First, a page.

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Posts Tagged 'Super City Election'

Survey Shows Andrew Williams Top Choice for Mayor of Super City

  

Pic: TV3

  

Confused about you should vote for as Mayor of the new Super City? Well, Family First has come to your rescue with the results of a simple questionnaire to the leading candidates, published in a full-page ad in today’s Herald.  The results make it absolutely clear that there really is no other possible option for upright and decent citizens to choose than the current North Shore Mayor, Andrew Williams. Let me explain why: 

John Banks, Len Brown, Andrew Williams, Colin Craig and Simon Prast were given 10 questions to answer. They could respond to the questions in one of three ways: Yes, Not Sure/Maybe or No. If they answered Yes, they got a white smiley face; if they answered Not Sure/Maybe, they got (appropriately) a grey, neutral face; If they answered No, they got a black, scowly face. 

Here are the 10 questions: 

*AFFORDABLE HOUSING  Will you take the lead to amend zoning restrictions to free up land so as to lower costs of housing for first-home buyers? 

*ALCOHOL OUTLETS  Will you introduce bylaws and lobby for the restriction of alcohol outlets in residential areas and reduce the number of licences issued and trading hours? 

*BILLBOARDS   Will you introduce bylaws and lobby for G-rated public billboards with a pre-vetting system? 

*BROTHELS   Will you introduce and lobby for bylaws restricting brothels in residential areas and close to sensitive sites such as schools, kindergartens, playgrounds and shopping areas frequented by families and children? 

*FACILITIES FOR FAMILY EVENTS   Will you introduce a bylaw preventing the hireage and use of Council owned buildings and facilities for R-rated events? 

*GST ON RATES   Will you campaign for parliament to remove GST on rates? 

*LOAN SHARKS   Will you lobby the government for greater regulation of loan sharks – especially those targeting lower socio-economic areas – including capped interest rates and registration? 

*POKIES  Will you introduce and lobby for a reducing lid policy on pokie machines, especially in low socio-economic areas? 

*PUBLIC NUDITY/MARCHES   Will you lobby the government to clarify offensive behaviour under the Crimes Act in order to prevent parades involving nudity and/or offensive behaviour eg boobs on bikes, beach nudity? 

*STREET PROSTITUTION   Will you introduce and lobby for bylaws to ban street prostitution? 

Now to try to work out who came out best, I’ve given three points for each smiley face, two for each neutral face and one for each scowly face.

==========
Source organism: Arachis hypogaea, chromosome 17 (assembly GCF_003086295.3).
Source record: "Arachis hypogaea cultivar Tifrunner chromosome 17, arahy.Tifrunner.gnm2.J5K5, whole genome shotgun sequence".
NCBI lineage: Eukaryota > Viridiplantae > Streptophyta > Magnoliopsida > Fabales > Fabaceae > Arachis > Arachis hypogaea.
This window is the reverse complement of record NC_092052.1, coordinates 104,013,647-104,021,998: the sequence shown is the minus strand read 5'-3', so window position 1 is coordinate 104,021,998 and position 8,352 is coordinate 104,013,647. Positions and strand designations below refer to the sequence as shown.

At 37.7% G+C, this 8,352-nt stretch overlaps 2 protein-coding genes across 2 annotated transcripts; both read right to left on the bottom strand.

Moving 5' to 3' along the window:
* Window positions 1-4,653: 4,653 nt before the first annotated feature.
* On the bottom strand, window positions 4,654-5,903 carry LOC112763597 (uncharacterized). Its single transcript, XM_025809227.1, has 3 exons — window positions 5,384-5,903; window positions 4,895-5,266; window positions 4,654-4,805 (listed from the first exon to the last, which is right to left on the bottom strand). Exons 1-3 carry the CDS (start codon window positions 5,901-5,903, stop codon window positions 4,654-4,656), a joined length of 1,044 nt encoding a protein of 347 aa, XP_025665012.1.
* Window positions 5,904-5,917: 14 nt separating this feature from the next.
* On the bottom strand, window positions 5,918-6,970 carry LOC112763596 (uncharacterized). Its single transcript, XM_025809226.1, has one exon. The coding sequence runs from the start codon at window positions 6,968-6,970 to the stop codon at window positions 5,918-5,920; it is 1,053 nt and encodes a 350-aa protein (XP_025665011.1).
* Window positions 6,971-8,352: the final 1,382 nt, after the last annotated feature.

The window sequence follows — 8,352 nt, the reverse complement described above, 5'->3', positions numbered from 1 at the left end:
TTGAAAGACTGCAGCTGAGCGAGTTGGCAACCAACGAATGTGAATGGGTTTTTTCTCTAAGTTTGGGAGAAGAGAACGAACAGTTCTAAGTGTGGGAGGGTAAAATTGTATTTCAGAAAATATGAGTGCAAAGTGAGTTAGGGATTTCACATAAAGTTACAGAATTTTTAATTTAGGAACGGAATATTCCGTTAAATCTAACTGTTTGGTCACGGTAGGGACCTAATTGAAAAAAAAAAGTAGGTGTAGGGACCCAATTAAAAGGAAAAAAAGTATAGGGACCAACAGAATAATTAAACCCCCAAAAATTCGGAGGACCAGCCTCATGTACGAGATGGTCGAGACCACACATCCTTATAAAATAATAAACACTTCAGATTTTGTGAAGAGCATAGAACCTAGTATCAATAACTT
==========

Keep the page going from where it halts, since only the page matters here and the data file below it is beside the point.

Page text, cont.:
And the results – from worst to best, so as to create maximum tension – are: 

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Banks or Brown? Brown or Banks? Who’s really Mr Nice? Who’s really Mr Nasty? Who’s neither?

YES, BUT WHICH IS WHICH?

It’s confusing. I thought I knew who Len Brown was and I thought I knew who John Banks was. Crudely expressed, Brown was Mr Nice and Banks was Mr Nasty. There’s something reassuring about that sort of simplistic delineation of character. For one thing, it makes political options easier. Given the choice of having Mr Nice or Mr Nasty run things for us, we’d all choose Mr Nice of course. Or would we?

Deborah Hill Cone expresses an interesting view of this in this morning’s Herald. In a column headlined Bad is best – the good guys don’t get the job done, she writes: 

‘Personally, I’d choose a bolshie Churchillian with a filthy mouth and bad temper but great leadership chops over a well-spoken, mild-mannered, hand-holding type.’ 

She’s not alone. If you look at the men and women New Zealanders have chosen to lead the country, a very clear picture arises of our taste in Prime Ministers. A perception of strength, bordering on tyranny, is the essential prerequisite. We prefer the bully to the (perceived) wimp. Muldoon and Rowling provide the clearest example. Muldoon, most people would agree, looked like a bully; Rowling, in reality a very strong personality, came across as weak and ineffectual. Muldoon beat him in three elections. 

At the local body level, Banks and Hubbard illustrate this phenomenon. Aucklanders got rid of Banks because he was nasty and they thought they wanted someone nice. Hubbard was nice. But it didn’t take the citizenry long to realise that nice wasn’t what they wanted after all. Banks was back. As Hill Cone rightly observes: ‘Hubbard would be welcomed into anyone’s knitting circle but that may not be the first quality on the list for great mayors.’    Read the rest of this entry »

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